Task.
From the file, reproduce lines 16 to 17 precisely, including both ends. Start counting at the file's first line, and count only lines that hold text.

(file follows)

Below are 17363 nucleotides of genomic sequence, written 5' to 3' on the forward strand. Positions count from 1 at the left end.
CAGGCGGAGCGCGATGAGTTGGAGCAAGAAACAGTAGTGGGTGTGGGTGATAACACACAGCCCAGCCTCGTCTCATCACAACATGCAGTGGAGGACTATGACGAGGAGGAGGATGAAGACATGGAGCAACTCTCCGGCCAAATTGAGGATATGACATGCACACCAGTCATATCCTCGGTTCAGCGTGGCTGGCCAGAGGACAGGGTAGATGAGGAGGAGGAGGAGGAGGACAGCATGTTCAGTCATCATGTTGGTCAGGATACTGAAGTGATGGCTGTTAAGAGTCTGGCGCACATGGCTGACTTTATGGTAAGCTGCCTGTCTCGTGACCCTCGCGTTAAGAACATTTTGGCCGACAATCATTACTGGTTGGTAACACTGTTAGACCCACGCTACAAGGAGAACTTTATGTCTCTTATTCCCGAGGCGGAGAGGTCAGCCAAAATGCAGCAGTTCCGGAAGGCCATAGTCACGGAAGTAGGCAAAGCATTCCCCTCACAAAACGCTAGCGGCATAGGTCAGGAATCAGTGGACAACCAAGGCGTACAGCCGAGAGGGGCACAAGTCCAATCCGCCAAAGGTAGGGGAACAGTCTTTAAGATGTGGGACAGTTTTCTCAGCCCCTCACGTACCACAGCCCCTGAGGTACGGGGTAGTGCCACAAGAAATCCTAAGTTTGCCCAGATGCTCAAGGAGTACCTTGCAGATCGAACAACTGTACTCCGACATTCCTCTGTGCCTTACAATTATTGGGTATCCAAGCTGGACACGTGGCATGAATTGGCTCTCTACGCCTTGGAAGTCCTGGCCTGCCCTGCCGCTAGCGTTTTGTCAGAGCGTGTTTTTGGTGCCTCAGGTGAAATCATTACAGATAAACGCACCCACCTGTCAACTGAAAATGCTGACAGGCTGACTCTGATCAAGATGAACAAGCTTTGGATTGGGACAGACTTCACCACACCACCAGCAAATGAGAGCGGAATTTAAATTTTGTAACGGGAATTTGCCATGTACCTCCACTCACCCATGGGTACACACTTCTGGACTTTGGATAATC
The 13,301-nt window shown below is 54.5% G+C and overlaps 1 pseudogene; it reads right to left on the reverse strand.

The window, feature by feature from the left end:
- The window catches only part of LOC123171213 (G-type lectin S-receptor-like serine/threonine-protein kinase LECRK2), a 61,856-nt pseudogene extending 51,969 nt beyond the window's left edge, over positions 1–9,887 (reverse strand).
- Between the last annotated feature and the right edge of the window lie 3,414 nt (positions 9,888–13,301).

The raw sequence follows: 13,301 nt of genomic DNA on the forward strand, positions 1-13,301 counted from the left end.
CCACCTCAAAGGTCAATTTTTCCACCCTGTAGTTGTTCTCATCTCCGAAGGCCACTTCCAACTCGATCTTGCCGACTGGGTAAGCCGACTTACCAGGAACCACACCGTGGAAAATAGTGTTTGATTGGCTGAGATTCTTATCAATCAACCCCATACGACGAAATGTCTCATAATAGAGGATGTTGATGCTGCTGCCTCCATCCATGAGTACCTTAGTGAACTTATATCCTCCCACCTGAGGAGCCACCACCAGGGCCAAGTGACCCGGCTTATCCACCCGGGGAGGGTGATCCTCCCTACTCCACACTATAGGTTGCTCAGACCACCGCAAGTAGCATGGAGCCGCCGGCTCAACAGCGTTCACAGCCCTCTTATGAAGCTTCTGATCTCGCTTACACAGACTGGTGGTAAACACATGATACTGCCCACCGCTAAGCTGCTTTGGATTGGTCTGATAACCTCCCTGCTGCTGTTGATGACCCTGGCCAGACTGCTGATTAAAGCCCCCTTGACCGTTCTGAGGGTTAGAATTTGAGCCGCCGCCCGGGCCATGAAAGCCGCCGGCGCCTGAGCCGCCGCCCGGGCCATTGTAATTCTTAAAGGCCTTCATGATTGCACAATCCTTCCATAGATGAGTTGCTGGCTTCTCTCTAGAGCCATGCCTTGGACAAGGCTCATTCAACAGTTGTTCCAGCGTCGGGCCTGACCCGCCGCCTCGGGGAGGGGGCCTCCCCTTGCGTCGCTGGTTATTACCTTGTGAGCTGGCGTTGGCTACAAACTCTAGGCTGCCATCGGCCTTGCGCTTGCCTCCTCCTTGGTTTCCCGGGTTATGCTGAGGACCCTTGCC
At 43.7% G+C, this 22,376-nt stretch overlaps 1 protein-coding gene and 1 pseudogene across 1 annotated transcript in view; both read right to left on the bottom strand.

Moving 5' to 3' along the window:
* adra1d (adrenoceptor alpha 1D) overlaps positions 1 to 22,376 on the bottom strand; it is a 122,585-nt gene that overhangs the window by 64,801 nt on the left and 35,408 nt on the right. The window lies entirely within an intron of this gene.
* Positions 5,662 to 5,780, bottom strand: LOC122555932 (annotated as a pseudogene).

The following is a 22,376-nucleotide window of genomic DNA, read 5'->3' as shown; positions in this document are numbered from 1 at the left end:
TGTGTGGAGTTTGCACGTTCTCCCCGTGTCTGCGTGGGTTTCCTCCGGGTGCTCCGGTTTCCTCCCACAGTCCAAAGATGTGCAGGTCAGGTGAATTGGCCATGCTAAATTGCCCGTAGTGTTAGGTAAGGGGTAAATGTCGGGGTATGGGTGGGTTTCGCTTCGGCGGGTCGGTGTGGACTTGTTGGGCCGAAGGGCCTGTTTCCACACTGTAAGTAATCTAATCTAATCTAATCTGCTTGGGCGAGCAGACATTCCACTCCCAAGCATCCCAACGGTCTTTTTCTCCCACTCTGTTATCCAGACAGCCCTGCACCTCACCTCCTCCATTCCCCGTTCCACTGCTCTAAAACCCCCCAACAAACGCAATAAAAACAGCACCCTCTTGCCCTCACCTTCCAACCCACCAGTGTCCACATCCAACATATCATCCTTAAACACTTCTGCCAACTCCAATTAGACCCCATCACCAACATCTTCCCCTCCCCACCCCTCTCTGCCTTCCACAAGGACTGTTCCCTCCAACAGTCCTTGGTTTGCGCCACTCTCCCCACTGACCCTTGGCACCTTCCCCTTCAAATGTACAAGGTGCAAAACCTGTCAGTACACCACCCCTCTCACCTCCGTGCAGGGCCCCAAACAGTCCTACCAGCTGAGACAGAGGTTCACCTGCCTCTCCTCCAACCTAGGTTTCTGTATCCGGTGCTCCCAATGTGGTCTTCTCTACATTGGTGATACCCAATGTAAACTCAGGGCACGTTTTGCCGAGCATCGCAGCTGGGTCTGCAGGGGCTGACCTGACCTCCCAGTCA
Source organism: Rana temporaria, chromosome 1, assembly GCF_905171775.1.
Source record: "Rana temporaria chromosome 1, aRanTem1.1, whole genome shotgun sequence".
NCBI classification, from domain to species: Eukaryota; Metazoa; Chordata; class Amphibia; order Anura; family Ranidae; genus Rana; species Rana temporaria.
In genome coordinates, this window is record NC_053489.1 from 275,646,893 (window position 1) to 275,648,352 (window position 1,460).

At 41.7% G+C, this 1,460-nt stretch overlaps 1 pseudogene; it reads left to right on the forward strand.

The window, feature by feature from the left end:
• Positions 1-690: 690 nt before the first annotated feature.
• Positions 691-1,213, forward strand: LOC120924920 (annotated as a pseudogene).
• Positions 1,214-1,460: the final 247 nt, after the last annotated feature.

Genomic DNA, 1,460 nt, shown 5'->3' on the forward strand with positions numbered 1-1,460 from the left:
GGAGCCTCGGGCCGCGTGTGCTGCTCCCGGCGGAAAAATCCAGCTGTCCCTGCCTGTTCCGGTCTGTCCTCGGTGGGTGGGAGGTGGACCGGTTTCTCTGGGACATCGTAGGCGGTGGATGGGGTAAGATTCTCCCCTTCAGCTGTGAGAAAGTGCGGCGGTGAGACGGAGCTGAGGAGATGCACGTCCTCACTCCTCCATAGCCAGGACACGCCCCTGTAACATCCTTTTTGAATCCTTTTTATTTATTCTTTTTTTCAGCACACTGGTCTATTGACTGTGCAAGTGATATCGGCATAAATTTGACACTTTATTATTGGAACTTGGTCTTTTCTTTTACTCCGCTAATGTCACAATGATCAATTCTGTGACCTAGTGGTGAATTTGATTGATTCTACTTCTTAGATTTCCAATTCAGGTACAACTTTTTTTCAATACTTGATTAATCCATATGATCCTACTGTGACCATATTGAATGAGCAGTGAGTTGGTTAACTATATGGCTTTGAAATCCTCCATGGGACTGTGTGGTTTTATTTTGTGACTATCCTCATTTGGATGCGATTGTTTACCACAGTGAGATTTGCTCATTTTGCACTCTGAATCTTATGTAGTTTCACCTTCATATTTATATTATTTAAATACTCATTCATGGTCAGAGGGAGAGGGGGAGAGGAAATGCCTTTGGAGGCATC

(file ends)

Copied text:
Source record: "Rana temporaria chromosome 1, aRanTem1.1, whole genome shotgun sequence".
NCBI classification, from domain to species: Eukaryota; Metazoa; Chordata; class Amphibia; order Anura; family Ranidae; genus Rana; species Rana temporaria.